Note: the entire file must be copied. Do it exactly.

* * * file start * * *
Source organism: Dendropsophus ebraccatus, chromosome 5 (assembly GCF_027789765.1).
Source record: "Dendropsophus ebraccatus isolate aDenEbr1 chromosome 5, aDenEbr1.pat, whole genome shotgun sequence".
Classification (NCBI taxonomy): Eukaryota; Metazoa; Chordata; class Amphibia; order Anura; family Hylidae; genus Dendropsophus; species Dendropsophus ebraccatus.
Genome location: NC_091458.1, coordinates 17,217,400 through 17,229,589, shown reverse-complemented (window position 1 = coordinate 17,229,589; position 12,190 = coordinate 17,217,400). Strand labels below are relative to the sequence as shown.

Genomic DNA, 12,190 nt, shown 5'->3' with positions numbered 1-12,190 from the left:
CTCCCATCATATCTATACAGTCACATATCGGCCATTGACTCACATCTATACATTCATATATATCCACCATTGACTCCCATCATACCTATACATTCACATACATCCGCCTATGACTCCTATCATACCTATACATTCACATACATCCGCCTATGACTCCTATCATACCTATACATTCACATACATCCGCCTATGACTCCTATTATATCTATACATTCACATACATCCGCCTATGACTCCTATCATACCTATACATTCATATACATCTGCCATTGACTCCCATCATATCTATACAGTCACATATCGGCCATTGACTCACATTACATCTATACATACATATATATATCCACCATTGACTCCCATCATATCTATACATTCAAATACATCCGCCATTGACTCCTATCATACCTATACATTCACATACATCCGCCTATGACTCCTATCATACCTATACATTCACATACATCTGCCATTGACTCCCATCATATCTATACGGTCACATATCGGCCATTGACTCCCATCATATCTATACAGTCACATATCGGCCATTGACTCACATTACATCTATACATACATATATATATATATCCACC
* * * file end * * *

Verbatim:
Source organism: Dendropsophus ebraccatus, chromosome 5 (assembly GCF_027789765.1).
Source record: "Dendropsophus ebraccatus isolate aDenEbr1 chromosome 5, aDenEbr1.pat, whole genome shotgun sequence".
Classification (NCBI taxonomy): Eukaryota; Metazoa; Chordata; class Amphibia; order Anura; family Hylidae; genus Dendropsophus; species Dendropsophus ebraccatus.
Genome location: NC_091458.1, coordinates 17,217,400 through 17,229,589, shown reverse-complemented (window position 1 = coordinate 17,229,589; position 12,190 = coordinate 17,217,400). Strand labels below are relative to the sequence as shown.

Genomic DNA, 12,190 nt, shown 5'->3' with positions numbered 1-12,190 from the left:
CTCCCATCATATCTATACAGTCACATATCGGCCATTGACTCACATCTATACATTCATATATATCCACCATTGACTCCCATCATACCTATACATTCACATACATCCGCCTATGACTCCTATCATACCTATACATTCACATACATCCGCCTATGACTCCTATCATACCTATACATTCACATACATCCGCCTATGACTCCTATTATATCTATACATTCACATACATCCGCCTATGACTCCTATCATACCTATACATTCATATACATCTGCCATTGACTCCCATCATATCTATACAGTCACATATCGGCCATTGACTCACATTACATCTATACATACATATATATATCCACCATTGACTCCCATCATATCTATACATTCAAATACATCCGCCATTGACTCCTATCATACCTATACATTCACATACATCCGCCTATGACTCCTATCATACCTATACATTCACATACATCTGCCATTGACTCCCATCATATCTATACGGTCACATATCGGCCATTGACTCCCATCATATCTATACAGTCACATATCGGCCATTGACTCACATTACATCTATACATACATATATATATATATCCACC